Michelangelo’s David also banned
The taxpayer-funded institution apparently doesn’t know the difference between “obscenity,” a category of expression not protected by the First Amendment,” and “obscenities,” the slang term for subjectively naughty words of every kind – theological, sexual, scatological.
“Legalese can be confusing and frustrating, but a lack of precision when using legal terms in policy materials can have serious consequences,” writes Laura Beltz, FIRE’s senior program officer for policy reform.
The policy, which was apparently never reviewed by a lawyer, badly botches the three-part Miller test used in courts to decide whether a given expression is “obscene” and thus unprotected.
The first prong of the test alone has four different qualifiers (“average person,” “contemporary community standards,” work “taken as a whole” and “prurient interest”). The next two prongs have at least six more.
FSU’s flyer policy, by contrast, bans postings with “content that would be considered offensive to a reasonable person (e.g. nudity, obscenities, etc.).”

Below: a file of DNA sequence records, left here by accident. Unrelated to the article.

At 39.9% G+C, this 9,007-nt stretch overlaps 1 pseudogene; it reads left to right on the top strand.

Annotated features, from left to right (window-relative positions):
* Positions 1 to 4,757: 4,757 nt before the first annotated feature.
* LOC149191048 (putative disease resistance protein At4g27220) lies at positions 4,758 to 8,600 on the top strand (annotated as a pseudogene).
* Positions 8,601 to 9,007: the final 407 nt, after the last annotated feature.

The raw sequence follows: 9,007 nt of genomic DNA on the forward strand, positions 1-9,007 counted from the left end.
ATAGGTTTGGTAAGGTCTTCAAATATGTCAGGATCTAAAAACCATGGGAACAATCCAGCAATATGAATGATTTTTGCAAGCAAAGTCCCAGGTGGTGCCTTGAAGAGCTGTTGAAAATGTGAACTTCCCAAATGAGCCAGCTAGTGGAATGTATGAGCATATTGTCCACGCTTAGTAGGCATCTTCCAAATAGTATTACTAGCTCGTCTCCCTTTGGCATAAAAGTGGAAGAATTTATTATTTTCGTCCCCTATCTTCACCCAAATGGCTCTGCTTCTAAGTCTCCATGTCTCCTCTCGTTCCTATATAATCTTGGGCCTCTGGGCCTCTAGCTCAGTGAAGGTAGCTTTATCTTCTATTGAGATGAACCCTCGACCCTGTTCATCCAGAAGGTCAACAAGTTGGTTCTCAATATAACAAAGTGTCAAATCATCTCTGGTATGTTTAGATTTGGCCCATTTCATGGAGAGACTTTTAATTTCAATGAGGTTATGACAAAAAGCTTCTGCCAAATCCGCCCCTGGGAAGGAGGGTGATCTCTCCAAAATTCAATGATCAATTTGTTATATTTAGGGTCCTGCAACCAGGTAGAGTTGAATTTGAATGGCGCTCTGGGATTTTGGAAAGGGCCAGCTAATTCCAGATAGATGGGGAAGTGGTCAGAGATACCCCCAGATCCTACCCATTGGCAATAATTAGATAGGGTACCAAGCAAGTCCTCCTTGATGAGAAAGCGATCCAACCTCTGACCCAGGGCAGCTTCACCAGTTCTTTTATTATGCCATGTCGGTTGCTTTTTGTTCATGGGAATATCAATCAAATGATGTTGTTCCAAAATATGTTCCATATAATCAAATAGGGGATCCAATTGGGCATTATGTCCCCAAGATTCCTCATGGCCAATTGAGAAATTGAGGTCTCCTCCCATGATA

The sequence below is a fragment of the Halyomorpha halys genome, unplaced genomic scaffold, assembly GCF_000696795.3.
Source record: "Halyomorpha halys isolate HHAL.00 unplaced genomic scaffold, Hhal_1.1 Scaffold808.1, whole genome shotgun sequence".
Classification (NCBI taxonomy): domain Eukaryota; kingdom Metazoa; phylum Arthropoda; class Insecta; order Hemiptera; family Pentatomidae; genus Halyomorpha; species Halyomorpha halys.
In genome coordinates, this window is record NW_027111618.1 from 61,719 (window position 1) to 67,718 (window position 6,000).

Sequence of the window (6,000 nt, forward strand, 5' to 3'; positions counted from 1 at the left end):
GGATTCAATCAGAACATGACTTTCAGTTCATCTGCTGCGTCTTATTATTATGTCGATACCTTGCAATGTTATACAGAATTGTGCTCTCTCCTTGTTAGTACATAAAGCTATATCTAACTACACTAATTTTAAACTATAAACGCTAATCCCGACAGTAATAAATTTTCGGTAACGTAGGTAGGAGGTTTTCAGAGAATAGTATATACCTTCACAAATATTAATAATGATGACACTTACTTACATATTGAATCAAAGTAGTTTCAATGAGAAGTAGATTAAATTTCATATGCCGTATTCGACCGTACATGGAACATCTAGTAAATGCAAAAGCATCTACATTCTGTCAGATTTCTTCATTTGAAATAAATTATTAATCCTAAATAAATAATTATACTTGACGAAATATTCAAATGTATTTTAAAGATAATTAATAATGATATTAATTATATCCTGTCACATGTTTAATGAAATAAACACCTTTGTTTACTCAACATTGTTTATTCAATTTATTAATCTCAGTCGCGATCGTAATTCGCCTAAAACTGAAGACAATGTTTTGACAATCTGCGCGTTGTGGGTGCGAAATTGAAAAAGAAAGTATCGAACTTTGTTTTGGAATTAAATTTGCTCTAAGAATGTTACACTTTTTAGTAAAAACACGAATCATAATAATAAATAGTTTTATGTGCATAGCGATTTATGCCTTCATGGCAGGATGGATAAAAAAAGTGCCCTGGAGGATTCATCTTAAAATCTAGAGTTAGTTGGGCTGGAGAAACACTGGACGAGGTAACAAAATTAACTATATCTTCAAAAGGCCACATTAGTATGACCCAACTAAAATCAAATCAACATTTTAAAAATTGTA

It would be quite the feat for banned material at FSU to also qualify as legally obscene, Beltz notes, using precisely the examples that came to my mind:
When a college puts in place a policy that defines one of those exceptions incorrectly or that misuses colloquial terms in banning content, that policy may chill protected speech and could be applied to unlawfully punish students. …
If a student submits a flyer with a curse word on it or one that includes a photo of Michelangelo’s David, we can’t expect the residence life staff member evaluating posters to know such material, despite including obscenities or nudity, is constitutionally protected. There’s far too much room for abuse with such a broadly written policy.
Again showing FSU’s lawyers are either asleep on the job or excluded from reviewing policies whose unconstitutional provisions could get its president held personally liable, the Supreme Court has basically rendered its flyer policy unenforceable.
A ruling against the University of Missouri banned the taxpayer-funded school from punishing a student for “publishing a student newspaper that included the headline ‘Motherfucker Acquitted,'” Beltz notes, and “nudity” has similar problems in case law.
At minimum the FSU administration should copy Arizona State’s flyer policy as a constitutional alternative to its amateur-hour ban on visual expletives and famous artwork, and if it really wants to protect student rights, also let students post flyers without prior review or names attached “in at least some locations on campus,” Beltz writes.
After all, what’s the point of having a university if the majoritarian mob can weaponize cowardly administrators to chill the speech of minorities whenever it wants?
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